General Jama Mohamed Ghalib is a senior politician from northwest Somalia, a lieutenant of Somali National Movement(SNM) and the author of "The Cost of Dictatorship: The Somali Experience"
Enjoy the read.
This article is in response to an article published in many Somali and non-Somali website in March 2006, by Bashir Goth entitled â€œWill the Arabs dare to listen to Somaliland?â€
I agree with Mr. Bashir about the great suffering meted out to the Somali people of the north during the twenty-one year totalitarian military rule. And although many other groups of southern Somalis were also equally meted out to similar maltreatment in the hands of that regime, nonetheless, some northern communities, especially the Issaaq, were collectively subjected to discriminatory atrocities to the culmination of mass extra-judicial executions. I also agree with Mr. Bashir about the relative peace that exists in many parts of the north in contrast to the south. But the common Somali people bear no responsibilities for these heinous crimes. However thereafter, I do not only differ with Mr. Bashir, but also totally disagree with all his other assertions on the issue, which I endeavour to address under the following headings:
A: THE CURRENT SITUATION
The prevalent situation in the north of the Somali Republic that now styles itself as â€˜Somalilandâ€™ has been the best of an overall bad scene since the collapse of the Somali nation state in early 1991. As already mentioned here above, there has been a relative peace in many parts of the north very much unlike most areas of the south. Some semblances of most ingredients of governance also exist there. However, these are not without dictatorial bents and bullying where the rule of law is flawed. Of all parts of present Somalia, only in the administration of the north are the centres of the power to be remnants of the former dreaded security apparatus of the defunct regime of Siad Barre. Despite the existence of nominal houses of parliament, stifling of dissent by the authorities is widespread and there exists no mandatory habeas corpus to safeguard the liberty of the individual for the ends of justice. Just to cite a few examples, during early 2005 or so, four defence lawyers were arbitrarily and simultaneously convicted in Hargeisa in connection with a legal argument with the public prosecutor inside a court room. It was highly improbable that all four lawyers should have together misbehaved. Even so, in legal ethics, an independent court would be expected to only require them to apologize to the court and failing that could have suspended their legal practices as the last resort. The treatment meted out by the court to the four lawyers was outrageous and was characterized by the mockery of the former military regimeâ€™s legal system.
The simultaneous conviction of all the four defence lawyers very much prejudiced the defence of a female child who was paradoxically accused and convicted of the serious crime of spying. The child was, according to Human Rights groups, incapable of committing such crime because of her age of childhood. Spying is an art that required special training and experience both of which could not have been accomplished during childhood.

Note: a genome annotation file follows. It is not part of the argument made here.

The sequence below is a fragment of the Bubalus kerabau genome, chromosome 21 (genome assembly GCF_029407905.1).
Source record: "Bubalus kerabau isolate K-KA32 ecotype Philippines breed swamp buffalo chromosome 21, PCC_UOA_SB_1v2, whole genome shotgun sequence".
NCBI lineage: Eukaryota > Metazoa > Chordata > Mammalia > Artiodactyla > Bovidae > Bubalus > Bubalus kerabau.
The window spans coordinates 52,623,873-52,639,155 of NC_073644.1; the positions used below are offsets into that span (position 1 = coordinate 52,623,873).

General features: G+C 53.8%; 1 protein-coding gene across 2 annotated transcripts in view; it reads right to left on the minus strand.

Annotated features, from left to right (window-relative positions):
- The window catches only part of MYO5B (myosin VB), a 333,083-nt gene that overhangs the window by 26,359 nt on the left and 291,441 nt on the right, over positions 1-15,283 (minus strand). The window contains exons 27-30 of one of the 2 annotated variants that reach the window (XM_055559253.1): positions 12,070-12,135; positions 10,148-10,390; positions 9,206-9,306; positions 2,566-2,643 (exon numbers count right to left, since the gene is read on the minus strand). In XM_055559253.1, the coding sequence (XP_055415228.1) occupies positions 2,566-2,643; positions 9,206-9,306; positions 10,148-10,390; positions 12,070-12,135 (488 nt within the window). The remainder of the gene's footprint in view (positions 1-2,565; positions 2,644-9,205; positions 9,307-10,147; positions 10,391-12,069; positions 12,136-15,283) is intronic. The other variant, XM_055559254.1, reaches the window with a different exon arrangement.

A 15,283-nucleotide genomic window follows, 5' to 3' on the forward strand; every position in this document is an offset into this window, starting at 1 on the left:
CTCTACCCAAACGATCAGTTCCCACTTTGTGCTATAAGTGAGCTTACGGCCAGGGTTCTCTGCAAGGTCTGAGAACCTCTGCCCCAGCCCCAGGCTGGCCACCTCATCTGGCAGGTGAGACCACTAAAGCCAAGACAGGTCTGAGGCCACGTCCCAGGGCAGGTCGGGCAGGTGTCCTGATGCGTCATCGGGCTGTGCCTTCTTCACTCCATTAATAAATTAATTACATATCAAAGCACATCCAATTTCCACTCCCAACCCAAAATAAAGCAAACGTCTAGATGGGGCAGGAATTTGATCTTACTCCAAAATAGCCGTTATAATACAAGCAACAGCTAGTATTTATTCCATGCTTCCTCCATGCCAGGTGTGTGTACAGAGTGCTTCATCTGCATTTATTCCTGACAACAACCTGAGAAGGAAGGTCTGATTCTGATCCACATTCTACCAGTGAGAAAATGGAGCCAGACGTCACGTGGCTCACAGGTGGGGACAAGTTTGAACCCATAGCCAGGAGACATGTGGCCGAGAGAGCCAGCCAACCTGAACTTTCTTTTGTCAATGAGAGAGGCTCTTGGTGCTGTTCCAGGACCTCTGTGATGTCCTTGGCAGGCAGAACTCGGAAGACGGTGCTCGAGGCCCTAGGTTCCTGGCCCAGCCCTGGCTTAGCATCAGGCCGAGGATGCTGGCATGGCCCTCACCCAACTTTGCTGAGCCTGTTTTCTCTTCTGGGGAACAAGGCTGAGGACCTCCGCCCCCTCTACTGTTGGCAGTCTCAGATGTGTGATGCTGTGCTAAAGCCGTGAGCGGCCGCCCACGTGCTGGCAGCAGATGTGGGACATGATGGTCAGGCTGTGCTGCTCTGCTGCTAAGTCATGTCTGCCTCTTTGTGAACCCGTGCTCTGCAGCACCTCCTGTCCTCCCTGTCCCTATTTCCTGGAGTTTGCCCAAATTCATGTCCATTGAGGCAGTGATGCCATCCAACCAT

A standoff controversy has arisen between Riyaleâ€™s administration and the recently elected parliament over the annual budget. The parliament made some variations of funds allocations in favour of the social services before approving the overall budget. After receiving the parliamentâ€™s approval, the administration circumvented the budget implementation by ignoring the variations made by the parliament and working on its earlier Draft Budget. The standoff is yet unresolved.
Again, only very recently an NGO, Care International, was about to hire the wife of a leader of a political opposition party, after she had emerged as the right candidate through the process of interviews, etc. The authorities then intervened and aborted her employment opportunity, simply because her husband happened to be an opponent of the authorities.
B: THE HISTORY
It had long been the cherished goal of all Somalis to reunite all the Somali territories that had been arbitrarily grabbed by foreign powers and divided among themselves and bring them under one flag. Nonetheless, the timing of the 1960 north-south reunion was prematurely imposed upon the south by the people of the north, who not only demanded an immediate reunion without any preconditions, but also even denied their representatives mandate for any bargaining initiative during negotiations with the south for the reunion. While the southern politicians could not even delay the popular demand of the northern people, much less to reject it, despite the immaturity of its timing, they were, nonetheless, appalled when their northern counterparts said at the negotiating table that they had no preconditions whatsoever.
The northerners accepted with alacrity the proposals presented by the south including a southern capital and southern constitution. The southern politicians doubted the seriousness of their northern counterparts, but there was no turning point and the reunification was eventually proclaimed. Because of being over zealous about the reunion the northerners made further concessions by accepting a total southern leadership such as the presidency of the republic, the premiership, key ministerial portfolios and the Commandants of the armed forces during the formation of the first unified national government. However, the Somali leaders were conscious of these regional imbalances and always endeavoured and continued to make the necessary amends. Half of the eight early ambassadorships appointed in 1961 were assigned to northerners in London, Paris Moscow and Addis Ababa and their southern counterparts were assigned to Cairo, Rome, Washington and the UN, although the northern population strength was about one-third and the parliamentary representation about one-fourth.